Hospice and palliative care are a team approach to caregiving that provide comfort and improve quality of life for patients and their families. Both palliative care and hospice can be given in an outpatient setting by caregivers such as physicians, nurses, physical and occupational therapists, social workers, counselors, nutritional advisors and chaplains or spiritual advisers. Palliative care is a key component of hospice care, however it is also a much broader concept and there are several key differences between them.
Care with Comfort and Dignity
Hospice care is end-of-life care. Hospice care is provided when treatment is no longer an option and the patient is not expected to live more than six months. Its goal is to make the patient’s final days as comfortable and dignified as possible, and it is provided in a home setting.
The determination to begin hospice care is made by the physician but the patient (or the family in cases where the patient is unable) must agree to it and understand that accepting hospice care means foregoing curative treatment. Currently, under the existing Affordable Care Act, there is one exception; children receiving hospice care can also receive treatments aimed at curing the disease, so parents don’t have to make the difficult choice between end-of-life care and continuing treatment that could possibly make their children well.
Improving Quality of Life
Palliative care seeks to improve the patient’s quality of life through pain relief and symptom management while also helping the patient and the patient’s family cope with depression, stress and emotional issues that can result from serious illness. Diseases that can receive palliative care include, but are not limited to, cancer, kidney or liver disease, Parkinson’s, Alzheimer’s, stroke, congestive heart failure, chronic obstructive pulmonary disease (COPD), ALS (Lou Gehrig’s Disease), or MS (multiple sclerosis).
Palliative care can be provided to any patient, young or old, who is suffering from a serious illness. It can be provided at any stage of an illness and can be given along with efforts to cure the disease. Research has shown that patients receiving palliative care for serious illnesses tend to live longer and better lives.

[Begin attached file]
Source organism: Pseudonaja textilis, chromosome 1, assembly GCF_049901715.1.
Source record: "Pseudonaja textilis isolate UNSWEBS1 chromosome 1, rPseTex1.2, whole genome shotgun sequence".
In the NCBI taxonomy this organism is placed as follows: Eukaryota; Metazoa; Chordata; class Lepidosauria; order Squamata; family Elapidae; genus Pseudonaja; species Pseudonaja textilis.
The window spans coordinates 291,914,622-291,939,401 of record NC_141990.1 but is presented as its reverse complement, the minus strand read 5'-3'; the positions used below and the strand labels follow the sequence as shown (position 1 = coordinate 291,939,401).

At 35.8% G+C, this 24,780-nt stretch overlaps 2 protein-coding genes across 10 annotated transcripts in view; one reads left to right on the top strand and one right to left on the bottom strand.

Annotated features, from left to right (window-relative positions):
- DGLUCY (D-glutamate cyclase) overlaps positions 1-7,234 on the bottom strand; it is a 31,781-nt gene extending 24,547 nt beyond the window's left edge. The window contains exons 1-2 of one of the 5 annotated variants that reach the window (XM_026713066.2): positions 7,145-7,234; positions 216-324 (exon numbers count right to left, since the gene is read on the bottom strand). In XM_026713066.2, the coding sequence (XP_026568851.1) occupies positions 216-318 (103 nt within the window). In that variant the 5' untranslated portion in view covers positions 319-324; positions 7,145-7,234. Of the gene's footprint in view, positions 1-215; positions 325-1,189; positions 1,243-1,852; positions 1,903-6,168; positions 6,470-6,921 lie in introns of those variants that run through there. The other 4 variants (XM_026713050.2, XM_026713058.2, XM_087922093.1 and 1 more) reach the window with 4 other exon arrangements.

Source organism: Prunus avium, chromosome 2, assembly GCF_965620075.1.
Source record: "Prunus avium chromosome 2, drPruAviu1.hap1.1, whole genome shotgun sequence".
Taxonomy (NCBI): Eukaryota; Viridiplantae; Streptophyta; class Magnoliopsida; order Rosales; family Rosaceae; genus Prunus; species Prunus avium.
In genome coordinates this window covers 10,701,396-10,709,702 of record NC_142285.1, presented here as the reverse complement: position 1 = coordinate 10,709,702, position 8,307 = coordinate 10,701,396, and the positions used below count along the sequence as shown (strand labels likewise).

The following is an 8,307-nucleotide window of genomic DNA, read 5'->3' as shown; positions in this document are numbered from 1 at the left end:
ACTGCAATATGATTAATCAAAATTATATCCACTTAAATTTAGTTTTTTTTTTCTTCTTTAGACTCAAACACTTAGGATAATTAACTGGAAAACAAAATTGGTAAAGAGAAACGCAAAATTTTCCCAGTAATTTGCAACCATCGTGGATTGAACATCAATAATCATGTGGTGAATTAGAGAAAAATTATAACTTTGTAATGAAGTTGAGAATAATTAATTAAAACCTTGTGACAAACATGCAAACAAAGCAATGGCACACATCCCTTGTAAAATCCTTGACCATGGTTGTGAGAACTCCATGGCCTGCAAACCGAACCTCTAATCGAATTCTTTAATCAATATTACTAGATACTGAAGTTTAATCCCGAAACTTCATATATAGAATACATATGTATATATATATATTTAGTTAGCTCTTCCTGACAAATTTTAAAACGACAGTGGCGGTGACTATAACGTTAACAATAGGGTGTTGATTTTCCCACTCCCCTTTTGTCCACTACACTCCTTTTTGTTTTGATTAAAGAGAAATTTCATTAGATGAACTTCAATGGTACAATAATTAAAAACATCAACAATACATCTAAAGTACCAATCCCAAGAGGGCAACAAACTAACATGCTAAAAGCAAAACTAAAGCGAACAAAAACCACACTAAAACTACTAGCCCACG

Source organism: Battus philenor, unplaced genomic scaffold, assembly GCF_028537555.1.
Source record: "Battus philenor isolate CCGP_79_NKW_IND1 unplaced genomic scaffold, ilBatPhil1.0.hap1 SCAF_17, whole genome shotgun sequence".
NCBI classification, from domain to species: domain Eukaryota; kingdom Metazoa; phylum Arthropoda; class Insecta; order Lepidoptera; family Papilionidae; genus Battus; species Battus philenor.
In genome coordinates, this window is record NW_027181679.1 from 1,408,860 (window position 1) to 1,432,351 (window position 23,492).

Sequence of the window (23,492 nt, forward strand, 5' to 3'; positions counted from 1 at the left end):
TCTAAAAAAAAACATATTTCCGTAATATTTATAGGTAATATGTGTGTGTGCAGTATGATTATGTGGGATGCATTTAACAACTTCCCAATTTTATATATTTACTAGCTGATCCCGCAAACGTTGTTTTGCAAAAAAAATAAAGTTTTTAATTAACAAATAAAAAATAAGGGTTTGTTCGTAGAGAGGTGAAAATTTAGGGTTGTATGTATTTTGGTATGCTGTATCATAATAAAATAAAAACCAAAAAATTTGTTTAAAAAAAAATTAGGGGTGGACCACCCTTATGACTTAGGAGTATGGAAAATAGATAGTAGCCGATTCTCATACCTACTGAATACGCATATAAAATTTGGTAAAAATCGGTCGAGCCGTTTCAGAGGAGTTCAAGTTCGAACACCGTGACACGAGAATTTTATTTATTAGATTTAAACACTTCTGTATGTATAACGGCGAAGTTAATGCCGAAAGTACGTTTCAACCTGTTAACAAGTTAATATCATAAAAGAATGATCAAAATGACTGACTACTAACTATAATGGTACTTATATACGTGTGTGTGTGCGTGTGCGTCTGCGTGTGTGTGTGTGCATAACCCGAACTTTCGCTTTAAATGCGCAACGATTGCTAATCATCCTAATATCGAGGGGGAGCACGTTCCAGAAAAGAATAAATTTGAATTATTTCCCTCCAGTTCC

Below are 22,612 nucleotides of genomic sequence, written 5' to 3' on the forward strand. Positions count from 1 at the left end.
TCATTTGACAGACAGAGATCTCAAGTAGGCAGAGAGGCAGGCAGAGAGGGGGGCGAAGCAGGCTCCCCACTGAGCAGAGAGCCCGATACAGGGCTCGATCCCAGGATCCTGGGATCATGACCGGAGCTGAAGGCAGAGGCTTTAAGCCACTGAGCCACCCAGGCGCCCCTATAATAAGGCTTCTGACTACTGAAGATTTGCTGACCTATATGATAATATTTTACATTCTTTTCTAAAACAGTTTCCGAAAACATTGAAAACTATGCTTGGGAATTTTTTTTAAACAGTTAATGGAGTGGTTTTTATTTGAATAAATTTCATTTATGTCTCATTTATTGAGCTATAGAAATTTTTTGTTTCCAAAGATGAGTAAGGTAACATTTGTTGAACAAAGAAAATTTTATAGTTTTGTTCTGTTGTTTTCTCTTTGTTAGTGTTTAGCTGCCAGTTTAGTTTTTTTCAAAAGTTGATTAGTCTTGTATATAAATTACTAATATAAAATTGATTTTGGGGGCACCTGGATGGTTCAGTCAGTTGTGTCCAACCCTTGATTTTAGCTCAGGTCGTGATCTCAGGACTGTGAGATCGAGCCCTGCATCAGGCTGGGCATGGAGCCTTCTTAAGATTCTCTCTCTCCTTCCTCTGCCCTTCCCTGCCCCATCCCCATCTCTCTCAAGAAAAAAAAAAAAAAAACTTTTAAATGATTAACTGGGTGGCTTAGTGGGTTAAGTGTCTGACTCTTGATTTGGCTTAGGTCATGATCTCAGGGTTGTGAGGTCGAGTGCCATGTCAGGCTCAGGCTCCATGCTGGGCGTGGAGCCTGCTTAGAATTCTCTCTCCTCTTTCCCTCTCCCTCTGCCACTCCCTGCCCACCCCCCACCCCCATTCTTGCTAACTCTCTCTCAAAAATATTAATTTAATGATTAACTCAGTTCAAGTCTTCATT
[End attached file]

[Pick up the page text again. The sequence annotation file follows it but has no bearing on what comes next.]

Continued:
Palliative care is one of the fastest growing fields in U.S. medicine, and nearly 75% of hospitals now offer some type of palliative care treatment delivered by teams of physicians, nurses and other professionals specially trained in this type of caregiving. Hospitals and community clinics can also provide palliative care on an outpatient basis.
Communication is Key
Communicating with your physician or health care provider about palliative and hospice care is essential. With either type of care, patients and their families are best served by planning in advance as much as possible so they can understand the choices available to them when confronted with serious illness.
Most insurance plans offer coverage for palliative and hospice care for people who are not on Medicare or Medicaid, but the extent of the coverage varies with the different plans. Palliative and hospice care reduce emergency room visits and hospital admissions, which lowers overall costs for insurers and patients.
For More Information:
- National Hospice and Palliative Care Organization (nhpco.org)
- National Coalition for Hospice and Palliative Care (http://var/web/site/public_html.nationalcoalitionhpc.org)
- Center to Advance Palliative Care (capc.org)
- Washington State Hospice and Palliative Care Organization (https://wshpco.org),
- University of Washington’s Cambia Palliative Care Center of Excellence (https://depts.washington.edu/pallcntr/)
- Medicare (medicare.gov).